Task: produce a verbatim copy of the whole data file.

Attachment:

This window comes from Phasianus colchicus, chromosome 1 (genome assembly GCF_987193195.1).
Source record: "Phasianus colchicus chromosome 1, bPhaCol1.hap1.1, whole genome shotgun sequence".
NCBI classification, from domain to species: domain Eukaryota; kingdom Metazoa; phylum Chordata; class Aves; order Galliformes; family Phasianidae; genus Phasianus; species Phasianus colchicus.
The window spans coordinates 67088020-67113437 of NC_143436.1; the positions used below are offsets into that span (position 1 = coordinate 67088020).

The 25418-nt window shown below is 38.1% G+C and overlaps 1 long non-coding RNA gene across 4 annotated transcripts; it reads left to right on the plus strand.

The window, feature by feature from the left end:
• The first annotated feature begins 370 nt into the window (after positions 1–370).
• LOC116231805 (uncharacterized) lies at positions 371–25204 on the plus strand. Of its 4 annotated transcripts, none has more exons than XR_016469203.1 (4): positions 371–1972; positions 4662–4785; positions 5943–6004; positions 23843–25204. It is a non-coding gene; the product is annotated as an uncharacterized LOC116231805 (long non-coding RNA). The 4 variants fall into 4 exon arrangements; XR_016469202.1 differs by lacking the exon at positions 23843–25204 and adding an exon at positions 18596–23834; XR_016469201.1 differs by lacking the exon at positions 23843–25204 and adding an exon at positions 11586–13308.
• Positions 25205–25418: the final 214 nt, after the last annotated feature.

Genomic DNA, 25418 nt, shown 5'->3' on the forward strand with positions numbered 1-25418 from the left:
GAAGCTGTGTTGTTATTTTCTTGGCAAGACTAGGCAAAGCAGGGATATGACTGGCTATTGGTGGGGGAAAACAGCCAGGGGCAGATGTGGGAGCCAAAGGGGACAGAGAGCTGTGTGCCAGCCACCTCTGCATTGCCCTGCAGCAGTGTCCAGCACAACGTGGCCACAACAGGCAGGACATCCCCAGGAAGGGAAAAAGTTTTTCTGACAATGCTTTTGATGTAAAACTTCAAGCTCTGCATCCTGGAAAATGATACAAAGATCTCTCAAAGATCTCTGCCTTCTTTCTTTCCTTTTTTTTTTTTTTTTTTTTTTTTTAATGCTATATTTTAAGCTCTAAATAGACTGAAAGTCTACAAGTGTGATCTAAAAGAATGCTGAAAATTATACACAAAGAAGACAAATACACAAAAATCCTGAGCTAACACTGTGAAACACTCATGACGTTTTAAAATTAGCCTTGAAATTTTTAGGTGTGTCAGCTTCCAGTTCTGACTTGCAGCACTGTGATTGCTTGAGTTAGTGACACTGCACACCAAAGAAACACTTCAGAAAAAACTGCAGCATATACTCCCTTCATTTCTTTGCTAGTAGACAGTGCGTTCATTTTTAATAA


This window comes from Phasianus colchicus, chromosome 1 (genome assembly GCF_987193195.1).
Source record: "Phasianus colchicus chromosome 1, bPhaCol1.hap1.1, whole genome shotgun sequence".
NCBI classification, from domain to species: domain Eukaryota; kingdom Metazoa; phylum Chordata; class Aves; order Galliformes; family Phasianidae; genus Phasianus; species Phasianus colchicus.
The window spans coordinates 67088020-67113437 of NC_143436.1; the positions used below are offsets into that span (position 1 = coordinate 67088020).

The 25418-nt window shown below is 38.1% G+C and overlaps 1 long non-coding RNA gene across 4 annotated transcripts; it reads left to right on the plus strand.

The window, feature by feature from the left end:
• The first annotated feature begins 370 nt into the window (after positions 1–370).
• LOC116231805 (uncharacterized) lies at positions 371–25204 on the plus strand. Of its 4 annotated transcripts, none has more exons than XR_016469203.1 (4): positions 371–1972; positions 4662–4785; positions 5943–6004; positions 23843–25204. It is a non-coding gene; the product is annotated as an uncharacterized LOC116231805 (long non-coding RNA). The 4 variants fall into 4 exon arrangements; XR_016469202.1 differs by lacking the exon at positions 23843–25204 and adding an exon at positions 18596–23834; XR_016469201.1 differs by lacking the exon at positions 23843–25204 and adding an exon at positions 11586–13308.
• Positions 25205–25418: the final 214 nt, after the last annotated feature.

Genomic DNA, 25418 nt, shown 5'->3' on the forward strand with positions numbered 1-25418 from the left:
GAAGCTGTGTTGTTATTTTCTTGGCAAGACTAGGCAAAGCAGGGATATGACTGGCTATTGGTGGGGGAAAACAGCCAGGGGCAGATGTGGGAGCCAAAGGGGACAGAGAGCTGTGTGCCAGCCACCTCTGCATTGCCCTGCAGCAGTGTCCAGCACAACGTGGCCACAACAGGCAGGACATCCCCAGGAAGGGAAAAAGTTTTTCTGACAATGCTTTTGATGTAAAACTTCAAGCTCTGCATCCTGGAAAATGATACAAAGATCTCTCAAAGATCTCTGCCTTCTTTCTTTCCTTTTTTTTTTTTTTTTTTTTTTTTTAATGCTATATTTTAAGCTCTAAATAGACTGAAAGTCTACAAGTGTGATCTAAAAGAATGCTGAAAATTATACACAAAGAAGACAAATACACAAAAATCCTGAGCTAACACTGTGAAACACTCATGACGTTTTAAAATTAGCCTTGAAATTTTTAGGTGTGTCAGCTTCCAGTTCTGACTTGCAGCACTGTGATTGCTTGAGTTAGTGACACTGCACACCAAAGAAACACTTCAGAAAAAACTGCAGCATATACTCCCTTCATTTCTTTGCTAGTAGACAGTGCGTTCATTTTTAATAA